Democrat Bill Owens and Republican Matt Doheny are locked in a dead heat in these final days.
The question of business credibility has been a major issue out on the campaign trail, with both politicians claiming that they have the experience and know-how to help rebuild the region's long-suffering economy.
North Country Congressman Bill Owens and Vermont Congressman...
This story is part two of NCPR's look at the business credentials of the two major party candidates in the 21st district House race. Click here to hear our profile of Matt Doheny, the Republican from Watertown.
In his ads attacking Bill Owens, Republican Matt Doheny, wants you to hear that the Democrat has embraced policies that hurt small businesses. "Owens votes to increase taxes on small manufacturers, likely driving jobs overseas," one ad argues.
The Republican take is that Owens just doesn’t know business, doesn’t know how capitalism works. It’s a message that’s been reinforced by Doheny’s conservative allies, including the US Chamber of Commerce.
"Congressman Bill Owens is a typical Washington politician," the TV spot claims. "Why did Congressman Owens help ram through government mandated healthcare?" This is an attack that Owens has been fighting since 2009, when he first ran for Congress.
In the Democrat's latest ad, pushing back against conservative criticism, Owens claims that he helped create 2,000 new jobs in Plattsburgh.
But this idea that Owens isn’t really a businessman has clearly gained some traction. The Glens Falls Post Star endorsed Matt Doheny, the Republican, on the basis of that argument. The paper’s editorial board wrote that Dohenhy’s business experience was "better suited to the challenging economic environment that now faces the country and the district."
Owens also continues to face questions about his willingness to raise taxes on capital gains and on the wealthy. The Democrat has supported measures that some business leaders oppose, including higher taxes for the wealthy and the medical reform bill known as Obamacare.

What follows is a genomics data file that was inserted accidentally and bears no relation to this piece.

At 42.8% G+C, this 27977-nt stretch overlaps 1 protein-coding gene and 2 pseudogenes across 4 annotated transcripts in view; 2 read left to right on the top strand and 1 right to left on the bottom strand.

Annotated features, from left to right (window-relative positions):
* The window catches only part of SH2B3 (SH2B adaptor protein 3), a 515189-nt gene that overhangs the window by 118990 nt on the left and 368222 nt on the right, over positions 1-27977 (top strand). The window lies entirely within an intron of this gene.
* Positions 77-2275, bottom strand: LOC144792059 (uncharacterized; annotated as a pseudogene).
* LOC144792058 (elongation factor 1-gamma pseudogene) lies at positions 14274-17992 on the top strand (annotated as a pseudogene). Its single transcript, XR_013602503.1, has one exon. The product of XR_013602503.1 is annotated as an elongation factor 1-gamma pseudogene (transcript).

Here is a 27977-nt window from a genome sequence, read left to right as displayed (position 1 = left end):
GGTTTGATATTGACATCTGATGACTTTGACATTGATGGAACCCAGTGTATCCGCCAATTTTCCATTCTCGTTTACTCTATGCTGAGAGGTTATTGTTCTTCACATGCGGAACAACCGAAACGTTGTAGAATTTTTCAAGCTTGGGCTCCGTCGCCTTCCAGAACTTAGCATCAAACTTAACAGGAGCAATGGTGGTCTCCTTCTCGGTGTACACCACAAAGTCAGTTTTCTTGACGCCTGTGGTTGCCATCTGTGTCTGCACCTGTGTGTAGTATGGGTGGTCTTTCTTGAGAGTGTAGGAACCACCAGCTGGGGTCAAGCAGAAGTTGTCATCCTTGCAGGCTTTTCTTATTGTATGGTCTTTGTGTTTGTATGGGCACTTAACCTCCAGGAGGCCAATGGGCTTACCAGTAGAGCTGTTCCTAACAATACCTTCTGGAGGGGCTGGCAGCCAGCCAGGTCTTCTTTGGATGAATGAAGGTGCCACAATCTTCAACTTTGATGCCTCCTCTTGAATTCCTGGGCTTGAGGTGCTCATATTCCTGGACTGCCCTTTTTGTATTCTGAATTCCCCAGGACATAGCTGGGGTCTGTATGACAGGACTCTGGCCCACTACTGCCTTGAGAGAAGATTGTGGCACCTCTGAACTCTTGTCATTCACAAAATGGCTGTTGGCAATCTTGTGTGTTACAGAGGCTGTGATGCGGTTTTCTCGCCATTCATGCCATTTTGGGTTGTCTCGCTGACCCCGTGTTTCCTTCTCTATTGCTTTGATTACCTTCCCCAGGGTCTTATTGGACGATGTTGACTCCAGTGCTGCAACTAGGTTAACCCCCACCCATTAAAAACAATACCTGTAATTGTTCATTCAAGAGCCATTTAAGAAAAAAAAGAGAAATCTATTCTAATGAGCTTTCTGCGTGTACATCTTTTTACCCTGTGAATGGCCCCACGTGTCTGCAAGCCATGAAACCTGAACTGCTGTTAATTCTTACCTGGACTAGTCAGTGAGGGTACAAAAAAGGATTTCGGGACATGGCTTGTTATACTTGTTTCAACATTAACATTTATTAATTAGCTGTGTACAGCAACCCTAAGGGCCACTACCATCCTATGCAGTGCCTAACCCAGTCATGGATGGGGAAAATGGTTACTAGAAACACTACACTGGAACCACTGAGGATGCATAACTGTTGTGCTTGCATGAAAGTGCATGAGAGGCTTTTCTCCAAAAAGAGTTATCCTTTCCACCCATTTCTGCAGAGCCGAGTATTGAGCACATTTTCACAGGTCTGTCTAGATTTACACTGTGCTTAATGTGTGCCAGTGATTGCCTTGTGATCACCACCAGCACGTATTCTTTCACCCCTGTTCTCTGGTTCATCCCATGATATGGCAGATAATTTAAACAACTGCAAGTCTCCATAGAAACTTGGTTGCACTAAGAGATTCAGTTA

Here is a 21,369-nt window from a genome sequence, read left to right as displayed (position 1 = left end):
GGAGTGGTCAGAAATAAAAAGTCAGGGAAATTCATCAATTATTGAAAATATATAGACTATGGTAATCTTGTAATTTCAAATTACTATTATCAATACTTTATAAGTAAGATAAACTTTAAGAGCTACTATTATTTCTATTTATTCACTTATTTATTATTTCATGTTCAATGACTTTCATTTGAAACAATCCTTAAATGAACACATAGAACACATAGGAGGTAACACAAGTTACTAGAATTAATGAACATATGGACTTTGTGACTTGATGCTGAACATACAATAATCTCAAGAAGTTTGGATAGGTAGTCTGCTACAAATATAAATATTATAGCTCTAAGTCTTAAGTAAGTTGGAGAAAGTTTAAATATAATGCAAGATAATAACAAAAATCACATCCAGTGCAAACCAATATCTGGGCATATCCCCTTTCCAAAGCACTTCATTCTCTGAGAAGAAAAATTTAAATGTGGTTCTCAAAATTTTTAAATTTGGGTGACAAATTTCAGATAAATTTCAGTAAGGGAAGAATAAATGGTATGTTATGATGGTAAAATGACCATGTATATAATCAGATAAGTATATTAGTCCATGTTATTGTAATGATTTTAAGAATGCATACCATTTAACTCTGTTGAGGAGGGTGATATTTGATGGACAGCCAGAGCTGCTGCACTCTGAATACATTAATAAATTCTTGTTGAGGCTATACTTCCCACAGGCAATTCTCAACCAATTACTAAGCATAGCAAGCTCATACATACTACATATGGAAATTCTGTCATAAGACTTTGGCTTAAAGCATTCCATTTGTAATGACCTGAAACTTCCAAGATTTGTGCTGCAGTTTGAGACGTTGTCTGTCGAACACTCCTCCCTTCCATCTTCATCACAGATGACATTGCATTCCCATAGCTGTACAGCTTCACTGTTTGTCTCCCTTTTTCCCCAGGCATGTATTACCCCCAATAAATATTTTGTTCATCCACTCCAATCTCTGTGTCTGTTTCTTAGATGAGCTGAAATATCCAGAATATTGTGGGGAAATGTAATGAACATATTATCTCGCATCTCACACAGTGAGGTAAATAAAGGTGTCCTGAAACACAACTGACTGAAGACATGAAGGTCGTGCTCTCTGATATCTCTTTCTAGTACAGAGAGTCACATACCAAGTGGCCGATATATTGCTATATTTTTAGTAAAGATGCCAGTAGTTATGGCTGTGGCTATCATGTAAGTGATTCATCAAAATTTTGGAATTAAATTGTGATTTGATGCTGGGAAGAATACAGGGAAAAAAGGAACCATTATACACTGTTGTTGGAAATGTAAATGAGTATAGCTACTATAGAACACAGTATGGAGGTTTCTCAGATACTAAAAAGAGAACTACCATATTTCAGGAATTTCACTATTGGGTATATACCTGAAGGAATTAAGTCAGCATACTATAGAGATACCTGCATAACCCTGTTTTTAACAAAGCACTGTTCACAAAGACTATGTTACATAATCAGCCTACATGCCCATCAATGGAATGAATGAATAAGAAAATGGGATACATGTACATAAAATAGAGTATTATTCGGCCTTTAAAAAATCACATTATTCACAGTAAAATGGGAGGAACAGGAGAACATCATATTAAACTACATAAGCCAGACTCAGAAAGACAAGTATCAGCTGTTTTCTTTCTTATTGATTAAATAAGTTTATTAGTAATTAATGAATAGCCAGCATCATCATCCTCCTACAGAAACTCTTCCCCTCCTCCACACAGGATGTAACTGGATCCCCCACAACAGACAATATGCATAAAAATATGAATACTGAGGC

Those stances have made him the target of nearly $1 million in outside attack ads funded by groups that don’t reveal their donors.
But Owens – a trained attorney – does have a long record in the North Country as a businessman, first helping to run a law firm in Plattsburgh for decades.
"I understand what it's like to make payroll," Owens says, referring to his time as managing partner of a law firm in Plattsburgh. "I ran that business. I understand what it is to run a small business."
During those years, before being elected to congress, Owens sat on the boards of banks, and he worked closely with the regional chamber of commerce.
He says his law practice worked closely doing the nuts and bolts work of helping small businesses get started: "Doing the work of helping somebody first form the corporation, then get a bank loan, then deal with their employees, that's what small business is about," he said. "That's what I did."
But Owens’ big claim to economic development credibility is the story he tells about helping to organize an effort to recruit Canadian businesses to the Plattsburgh area after the old air force base shut down, attracting thousands of new jobs.
Mark Barie is an ardent opponent of Owens, a founder of the North Country’s conservative UNYTEA tea party movement that is pushing for Doheny to be elected. But in a 2009 interview, Barie acknowledged that Owens did play a key role in boosting Plattsburgh’s economy.
"No question that Bill was in the trenches, making calls on Canadian companies in Canada, hosting them in my office usually for what we called red carpet days," Barie said. "That's one of the reasons there are 275 Canadian companies in Clinton County. Bill was part of a team."
So this is one of those years when the attack ads on both sides appear to be fogging the facts: Both major candidates, Bill Owens and Matt Doheny, have strong but very different credentials as businessmen and economic development leaders.
Owens made a successful career working with businesses here in the North Country and has a long track record of partnering the region’s community of business leaders.
Matt Doheny made his fortune on Wall Street and has the kind of big-world experience and connections that could be a major asset attracting new firms to the region.
Which resume would be better for the North Country? Voters will make that decision Tuesday.